Typically, business costs from highest to lowest go as follows: People (salaries); real estate (rent); inventory (cost of stock on the shelves); communications (phone, data and for the purpose of this article, travel); IT (cost of equipment and maintenance, data and licensing).
If you can find ways to change people and real estate costs via your investment in IT you can quickly reduce the total costs. For a business making a 10% profit it implies costs are 90% of revenue, so if you can reduce costs by 1-2% it can increase profit by 10%.
So what tools might make a difference and where will the savings come from? I wrote a little about that a couple of weeks ago, you can read about it here.
What I did not mention there is that large organisations have been working on unified communications (UC) that allow their staff to work from anywhere linking together email, phone and other systems in the business.
There are many versions of this technology, from Aastra to Interactive Intelligence to the market leaders (according to the Gartner Magic Quadrant of August 2012 – see the diagram below) of Cisco, Microsoft Avaya and Siemens. All of that was before the Microsoft Lync 2013 release that saw some significant improvements to the tools offered by Microsoft.
I can already hear the screams from the open source fraternity who know they can do it all on the smell of an oily rag, but the whole point is to drive the cost of doing business down.
The very tight integration between Exchange, Outlook, SharePoint, Dynamics CRM, Lync, Lync Enterprise Voice, Office 2013 and Office 365 make this suite of productivity tools well worth contemplation for relatively small businesses. If nothing else, the Office 365 Versions of these tools are a blessing for the very small businesses out there.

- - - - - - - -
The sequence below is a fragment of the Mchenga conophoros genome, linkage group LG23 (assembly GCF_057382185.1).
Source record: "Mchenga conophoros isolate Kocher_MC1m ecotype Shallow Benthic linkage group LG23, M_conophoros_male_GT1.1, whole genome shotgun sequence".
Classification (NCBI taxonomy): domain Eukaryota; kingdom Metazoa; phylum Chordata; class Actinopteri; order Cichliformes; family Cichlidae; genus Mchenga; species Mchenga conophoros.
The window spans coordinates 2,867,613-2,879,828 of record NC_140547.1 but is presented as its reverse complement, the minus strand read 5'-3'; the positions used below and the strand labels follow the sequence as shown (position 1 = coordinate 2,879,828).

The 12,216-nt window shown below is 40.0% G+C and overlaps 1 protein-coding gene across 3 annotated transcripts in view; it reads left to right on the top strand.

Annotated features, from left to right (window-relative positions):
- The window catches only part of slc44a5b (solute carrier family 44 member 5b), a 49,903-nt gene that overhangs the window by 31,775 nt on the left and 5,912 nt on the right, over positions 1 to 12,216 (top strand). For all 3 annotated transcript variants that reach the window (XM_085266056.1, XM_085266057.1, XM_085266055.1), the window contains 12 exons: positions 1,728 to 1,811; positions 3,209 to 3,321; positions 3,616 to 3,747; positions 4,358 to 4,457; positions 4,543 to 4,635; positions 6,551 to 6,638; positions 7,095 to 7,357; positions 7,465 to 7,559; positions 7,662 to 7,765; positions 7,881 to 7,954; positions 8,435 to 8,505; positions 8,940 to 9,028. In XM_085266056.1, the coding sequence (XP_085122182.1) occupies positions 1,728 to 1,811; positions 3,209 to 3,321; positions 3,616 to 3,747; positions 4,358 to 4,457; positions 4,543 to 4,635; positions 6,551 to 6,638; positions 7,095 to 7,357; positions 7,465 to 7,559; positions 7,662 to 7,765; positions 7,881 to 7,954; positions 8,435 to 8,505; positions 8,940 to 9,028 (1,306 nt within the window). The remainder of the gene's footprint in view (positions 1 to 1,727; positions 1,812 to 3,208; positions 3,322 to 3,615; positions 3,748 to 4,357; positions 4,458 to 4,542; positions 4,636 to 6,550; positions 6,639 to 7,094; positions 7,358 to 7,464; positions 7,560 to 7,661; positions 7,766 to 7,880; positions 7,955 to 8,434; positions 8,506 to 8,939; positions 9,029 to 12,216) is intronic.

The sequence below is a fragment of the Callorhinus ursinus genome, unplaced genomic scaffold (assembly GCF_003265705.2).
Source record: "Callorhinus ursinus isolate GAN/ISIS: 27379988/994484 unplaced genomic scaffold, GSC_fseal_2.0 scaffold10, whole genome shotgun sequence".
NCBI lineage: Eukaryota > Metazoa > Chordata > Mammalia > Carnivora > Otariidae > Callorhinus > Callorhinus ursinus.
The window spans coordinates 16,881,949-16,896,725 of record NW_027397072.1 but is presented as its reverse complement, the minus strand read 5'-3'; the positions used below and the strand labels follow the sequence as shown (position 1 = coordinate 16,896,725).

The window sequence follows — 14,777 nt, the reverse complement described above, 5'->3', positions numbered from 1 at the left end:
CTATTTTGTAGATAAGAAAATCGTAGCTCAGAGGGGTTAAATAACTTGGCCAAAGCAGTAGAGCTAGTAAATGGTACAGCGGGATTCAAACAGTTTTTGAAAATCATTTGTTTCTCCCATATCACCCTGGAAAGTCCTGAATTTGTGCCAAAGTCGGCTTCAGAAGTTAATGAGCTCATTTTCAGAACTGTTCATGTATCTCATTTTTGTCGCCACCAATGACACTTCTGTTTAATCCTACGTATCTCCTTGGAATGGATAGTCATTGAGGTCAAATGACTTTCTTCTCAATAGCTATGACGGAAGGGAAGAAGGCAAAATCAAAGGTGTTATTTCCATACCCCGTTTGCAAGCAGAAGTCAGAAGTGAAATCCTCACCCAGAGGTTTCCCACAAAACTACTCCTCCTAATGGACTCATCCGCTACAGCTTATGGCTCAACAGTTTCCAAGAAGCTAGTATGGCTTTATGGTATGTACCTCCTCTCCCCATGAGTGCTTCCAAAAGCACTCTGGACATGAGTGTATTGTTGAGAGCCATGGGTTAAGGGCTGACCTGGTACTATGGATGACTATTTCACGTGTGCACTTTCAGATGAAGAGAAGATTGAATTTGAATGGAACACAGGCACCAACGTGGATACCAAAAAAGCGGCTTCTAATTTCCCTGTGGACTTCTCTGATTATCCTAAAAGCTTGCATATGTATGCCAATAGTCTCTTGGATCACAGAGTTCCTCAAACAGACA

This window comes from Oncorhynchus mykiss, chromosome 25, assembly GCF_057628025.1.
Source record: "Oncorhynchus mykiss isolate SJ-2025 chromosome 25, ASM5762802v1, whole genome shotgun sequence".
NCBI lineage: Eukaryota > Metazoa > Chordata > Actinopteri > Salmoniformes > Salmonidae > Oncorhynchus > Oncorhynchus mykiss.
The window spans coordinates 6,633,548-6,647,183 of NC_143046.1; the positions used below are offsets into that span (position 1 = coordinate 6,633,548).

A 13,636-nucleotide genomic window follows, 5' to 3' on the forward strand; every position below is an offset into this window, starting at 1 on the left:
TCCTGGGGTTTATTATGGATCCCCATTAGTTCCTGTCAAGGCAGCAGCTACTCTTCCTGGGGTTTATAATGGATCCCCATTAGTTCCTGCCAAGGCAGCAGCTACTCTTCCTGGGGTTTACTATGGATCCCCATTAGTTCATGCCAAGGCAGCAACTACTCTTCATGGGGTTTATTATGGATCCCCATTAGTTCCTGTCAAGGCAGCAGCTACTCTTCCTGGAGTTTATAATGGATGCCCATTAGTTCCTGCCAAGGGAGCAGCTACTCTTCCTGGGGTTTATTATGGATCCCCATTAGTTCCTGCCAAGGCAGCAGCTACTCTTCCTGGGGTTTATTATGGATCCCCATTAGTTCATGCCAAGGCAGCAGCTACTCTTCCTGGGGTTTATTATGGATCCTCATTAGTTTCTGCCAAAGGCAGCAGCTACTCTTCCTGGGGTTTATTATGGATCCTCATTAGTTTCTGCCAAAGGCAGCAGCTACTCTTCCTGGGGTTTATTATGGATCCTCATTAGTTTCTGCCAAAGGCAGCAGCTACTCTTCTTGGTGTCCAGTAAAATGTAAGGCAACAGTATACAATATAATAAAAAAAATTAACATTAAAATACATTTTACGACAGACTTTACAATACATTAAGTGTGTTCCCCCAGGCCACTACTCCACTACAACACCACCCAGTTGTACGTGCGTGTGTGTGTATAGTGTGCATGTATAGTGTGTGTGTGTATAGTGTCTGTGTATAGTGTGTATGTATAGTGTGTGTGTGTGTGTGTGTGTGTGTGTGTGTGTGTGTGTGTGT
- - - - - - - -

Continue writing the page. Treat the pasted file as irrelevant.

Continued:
Home-based businesses run by a technical person may well find cheaper tools that mimic the leaders, but they may not scale well. Larger organisations may be able to spend a lot of money integrating cheaper solutions together to get a reduced overall cost of implementation. But for all of us in the middle, a well-integrated offering that is relatively easy to get going is essential.
UC can reduce face-to-face meetings, reducing travel costs. It can be used for follow-up sales meetings, internal staff meetings across locations, even for hands-on staff training through shared desktops.
UC can also improve capabilities for hot-desking where your “phone” becomes a USB Bluetooth headset plugged into whichever PC you sit down at. With your PC becoming the phone you no longer need a handset at all. This further reduces the requirement for large offices as often a large percentage of desks are empty.
Using click to dial out of your Outlook contacts and CRM system or right off a web page can really speed up your calls for the day too. Tie this in with call logging in your CRM tool and you can keep better records efficiently too.
Of course there is always that catch of investment before benefit, especially where in-house servers are needed for solutions like Lync Enterprise Voice. But, today, for every server-based function there is a hosted version; companies will offer you hosted Lync, or other similar products from Telstra, like their TIPIT, will do this for you. So no big capital costs, just a monthly subscription.
So the real question comes back to value and how it will impact the P&L for your business. If you are already bleeding money by wasting time, resources, effort, utilities, floor space, etc, or you are losing business for lack of innovation or lack of speed to market or poor response times to requests. Then it is time you applied some planning to how better use of technology might cost you less than the waste or loss is costing you now.
If you know you have the waste piling up but have not measured it or considered it, you do not have the justification to change. So first get help to measure your losses, then get help to adapt to technology that, if promulgated through your company by investment and encouraged uptake, can drive your costs down and your success up.
David Markus is the founder of Combo – the IT services company that ensures IT is never an impediment to growth.